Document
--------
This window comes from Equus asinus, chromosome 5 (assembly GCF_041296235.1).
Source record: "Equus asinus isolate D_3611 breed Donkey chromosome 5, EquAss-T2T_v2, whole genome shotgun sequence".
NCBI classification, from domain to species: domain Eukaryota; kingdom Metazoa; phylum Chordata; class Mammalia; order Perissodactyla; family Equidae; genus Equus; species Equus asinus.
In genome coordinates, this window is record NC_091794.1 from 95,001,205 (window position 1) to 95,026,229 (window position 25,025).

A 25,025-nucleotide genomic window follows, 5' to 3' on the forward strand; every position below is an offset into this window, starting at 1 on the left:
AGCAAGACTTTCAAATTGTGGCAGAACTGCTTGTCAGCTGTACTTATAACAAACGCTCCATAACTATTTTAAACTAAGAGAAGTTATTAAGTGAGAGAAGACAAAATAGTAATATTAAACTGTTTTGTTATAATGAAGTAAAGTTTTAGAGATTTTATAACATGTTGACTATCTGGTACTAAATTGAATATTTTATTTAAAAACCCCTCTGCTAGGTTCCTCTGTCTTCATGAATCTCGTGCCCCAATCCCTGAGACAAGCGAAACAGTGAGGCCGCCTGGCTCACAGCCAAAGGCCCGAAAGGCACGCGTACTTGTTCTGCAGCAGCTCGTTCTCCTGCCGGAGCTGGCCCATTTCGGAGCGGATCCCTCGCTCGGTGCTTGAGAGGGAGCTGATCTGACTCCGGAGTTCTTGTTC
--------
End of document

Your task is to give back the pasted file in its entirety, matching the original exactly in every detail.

This window comes from Equus asinus, chromosome 5 (assembly GCF_041296235.1).
Source record: "Equus asinus isolate D_3611 breed Donkey chromosome 5, EquAss-T2T_v2, whole genome shotgun sequence".
NCBI classification, from domain to species: domain Eukaryota; kingdom Metazoa; phylum Chordata; class Mammalia; order Perissodactyla; family Equidae; genus Equus; species Equus asinus.
In genome coordinates, this window is record NC_091794.1 from 95,001,205 (window position 1) to 95,026,229 (window position 25,025).

A 25,025-nucleotide genomic window follows, 5' to 3' on the forward strand; every position below is an offset into this window, starting at 1 on the left:
AGCAAGACTTTCAAATTGTGGCAGAACTGCTTGTCAGCTGTACTTATAACAAACGCTCCATAACTATTTTAAACTAAGAGAAGTTATTAAGTGAGAGAAGACAAAATAGTAATATTAAACTGTTTTGTTATAATGAAGTAAAGTTTTAGAGATTTTATAACATGTTGACTATCTGGTACTAAATTGAATATTTTATTTAAAAACCCCTCTGCTAGGTTCCTCTGTCTTCATGAATCTCGTGCCCCAATCCCTGAGACAAGCGAAACAGTGAGGCCGCCTGGCTCACAGCCAAAGGCCCGAAAGGCACGCGTACTTGTTCTGCAGCAGCTCGTTCTCCTGCCGGAGCTGGCCCATTTCGGAGCGGATCCCTCGCTCGGTGCTTGAGAGGGAGCTGATCTGACTCCGGAGTTCTTGTTC